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I have a static map image with a bunch of circles and squares on it that depict cities. I have loaded the image into an imageView that is sub-classed under a scrollView so that I can capture user touches and zoom/scroll across the map. My challenge is that I want to pop-up a label whenever a user touches one of these circles/squares for a city to tell them which city it is and possibly load a detail view for the city. I figured I could pre-load all the relative CGPoints for the cities based on the imageView map into a dictionary so I can reference them during a "touchesBegan" event, but I'm quickly getting in over my head and possibly going about this the wrong way.

So far everything is working and I can capture the CGPoint x and y coordinates of touches. The biggest issue I have is determining the proximity of the user touches to a discrete point I may have in the dictionary. In other words if the dictionary has "Boston = NSPoint: {235, 118};" how can I tell when a user is close to that point without making them repeat the touch until it is exact? Is there an easy way to determine if a user touch is "close" to a pre-existing point? Am I going about this the right way?

Any advice or slaps in the back of the head are welcome.

Thanks, Mike

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3 Answers 3

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You could use UIButtons to represent the cities. Then you'll get the standard touch, highlight, etc, behaviors with less effort. Adding the buttons as subviews on your map should cause them to scale and scroll along with the map.

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I thought about that, but figured with 50+ city points, it would be crazy to declare/manage so many objects. Thanks for responding though - Mike. –  user146526 Aug 2 '09 at 23:22
    
While it might seem crazy, you could just iterate through your dictionary, pull out the city's point, create a new button about 15px by 15px, and then setCenter with the point of the city. The other thing you'd need to do is wire up the button to a method (addTarget:action:forControlEvent:), and make sure you have a way of recognizing which button corresponds to which city. One way to do that is to set the tag property of the button to be the index of the city in an array. –  Dave DeLong Aug 3 '09 at 3:14
    
Thanks Dave, that is basically what I did. I iterate through a dictionary of points doing a compound if statement compare (+/- 10) and then when I find a point within tolerance, I pull the name of the city from the dictionary and create/display a view with the city name and a few buttons for user actions. - Thanks again, Mike –  user146526 Aug 4 '09 at 11:15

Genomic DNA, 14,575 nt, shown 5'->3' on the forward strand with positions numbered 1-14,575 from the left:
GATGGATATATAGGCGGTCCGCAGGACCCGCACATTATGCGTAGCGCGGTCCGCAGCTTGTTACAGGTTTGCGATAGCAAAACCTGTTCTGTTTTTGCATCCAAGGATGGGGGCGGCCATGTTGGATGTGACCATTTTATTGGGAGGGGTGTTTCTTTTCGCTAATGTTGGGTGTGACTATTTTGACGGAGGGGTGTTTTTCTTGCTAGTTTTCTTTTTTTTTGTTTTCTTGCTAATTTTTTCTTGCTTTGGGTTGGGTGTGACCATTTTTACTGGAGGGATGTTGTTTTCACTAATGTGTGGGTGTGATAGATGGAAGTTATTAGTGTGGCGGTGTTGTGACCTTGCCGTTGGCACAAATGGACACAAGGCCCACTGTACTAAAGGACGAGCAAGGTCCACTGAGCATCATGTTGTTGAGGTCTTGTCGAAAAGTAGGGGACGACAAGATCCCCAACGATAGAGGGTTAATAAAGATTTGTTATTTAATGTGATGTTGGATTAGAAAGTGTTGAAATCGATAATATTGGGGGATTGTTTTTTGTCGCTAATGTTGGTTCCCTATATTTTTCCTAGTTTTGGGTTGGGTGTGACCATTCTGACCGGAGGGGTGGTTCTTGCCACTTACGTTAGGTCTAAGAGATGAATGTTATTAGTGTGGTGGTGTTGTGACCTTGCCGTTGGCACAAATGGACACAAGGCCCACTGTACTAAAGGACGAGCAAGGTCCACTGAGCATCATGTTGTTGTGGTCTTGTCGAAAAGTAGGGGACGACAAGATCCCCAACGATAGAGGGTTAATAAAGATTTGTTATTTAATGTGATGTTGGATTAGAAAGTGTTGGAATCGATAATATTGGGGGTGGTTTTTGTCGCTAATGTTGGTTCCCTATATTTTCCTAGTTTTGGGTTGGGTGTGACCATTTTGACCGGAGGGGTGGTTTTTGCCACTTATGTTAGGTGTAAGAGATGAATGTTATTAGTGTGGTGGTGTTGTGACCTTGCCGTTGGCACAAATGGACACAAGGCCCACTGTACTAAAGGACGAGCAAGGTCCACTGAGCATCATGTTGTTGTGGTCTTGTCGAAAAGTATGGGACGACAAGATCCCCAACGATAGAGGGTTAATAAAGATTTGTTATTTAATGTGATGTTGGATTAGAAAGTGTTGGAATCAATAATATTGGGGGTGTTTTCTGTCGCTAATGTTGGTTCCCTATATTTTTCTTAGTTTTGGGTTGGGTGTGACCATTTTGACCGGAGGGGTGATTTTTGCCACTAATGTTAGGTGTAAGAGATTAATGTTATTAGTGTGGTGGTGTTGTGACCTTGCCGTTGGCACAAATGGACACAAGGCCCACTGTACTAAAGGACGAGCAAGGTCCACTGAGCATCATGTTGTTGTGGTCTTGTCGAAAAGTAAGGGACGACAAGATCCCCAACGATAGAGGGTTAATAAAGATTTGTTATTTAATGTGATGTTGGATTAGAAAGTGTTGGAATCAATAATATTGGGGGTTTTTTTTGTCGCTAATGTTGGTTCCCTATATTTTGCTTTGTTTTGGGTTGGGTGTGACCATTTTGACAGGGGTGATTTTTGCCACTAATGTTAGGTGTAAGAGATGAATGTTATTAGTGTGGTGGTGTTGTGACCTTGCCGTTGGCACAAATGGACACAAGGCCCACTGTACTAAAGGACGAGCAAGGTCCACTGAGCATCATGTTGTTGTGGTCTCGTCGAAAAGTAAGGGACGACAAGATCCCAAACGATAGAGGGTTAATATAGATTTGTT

Thanks to everyone who responded, my solution is posted above in response to Dave's suggestions. - Mike –  user146526 Aug 4 '09 at 11:17

if i understand it correctly, you want to know if the point at which the user tapped is "close" enough to a point that is marked as a city.

you would have to quantify close i.e. set a threshold value after which the tap is farther, before which the tap is closer.

once you do that, calculate the cartesian coordinate distance sqrt ( (x1-x2)^2 + (y1-y2)^2) for each element ( read dictionary with x,y values for cities) in the array and store the results in another array. then take the minimum of the result. the index of that result is the city that is closest to the tap if it is lesser than the said threshold.

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you can either use an R-Tree, or you can calculate the proximity of the touch to each visible point in the current view. To calculate the proximity you would normally use the Pythagorean theorem but in this case you can skip the square-root because you're only comparing the relative sizes. Also you can declare a distance cut off if you like say 50 pixels squared to 2500. So you'd put the result into an object containing distance and reference point and put the objects in an NSMutableArray, not adding the results under your cutoff, and select the minimum result.

So if you have a touched point pT, then for each point pN, you'd calculate:

d=(pT.x-pN.x)*(pT.x-pN.x) + (pT.y-pN.y)*(pT.y-pN.y); //d is the squared distance

The point pN with the minimum d is the point that was closest to pT. And like I said if you want only touches within 10 pixels to count, you can test that d <= 10*10;

The method of testing for touches within a 20x20 square area works too, except if two points are within 20 pixels of each other, then you need to know which is the closest touched point.

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1  
Thanks for the advice, but I can barely spell Pythagorean, never mind understand it. You are obviously one of the smart kids and I was one of the dummy's that skipped math. After taking my dogs for a walk to clear my head, I actually thought of a solution to compare the touch x and y coordinates to a dictionary of stored city x and y coordinates +/- 10 points. if ( (touchPoint.y >= (mapPoint.y -10) && touchPoint.y <= (mapPoint.y +10)) && (touchPoint.x >= (mapPoint.x -10) && touchPoint.x <= (mapPoint.x +10)) ) { // do something } Thanks for taking the time to respond - Mike. –  user146526 Aug 2 '09 at 23:19

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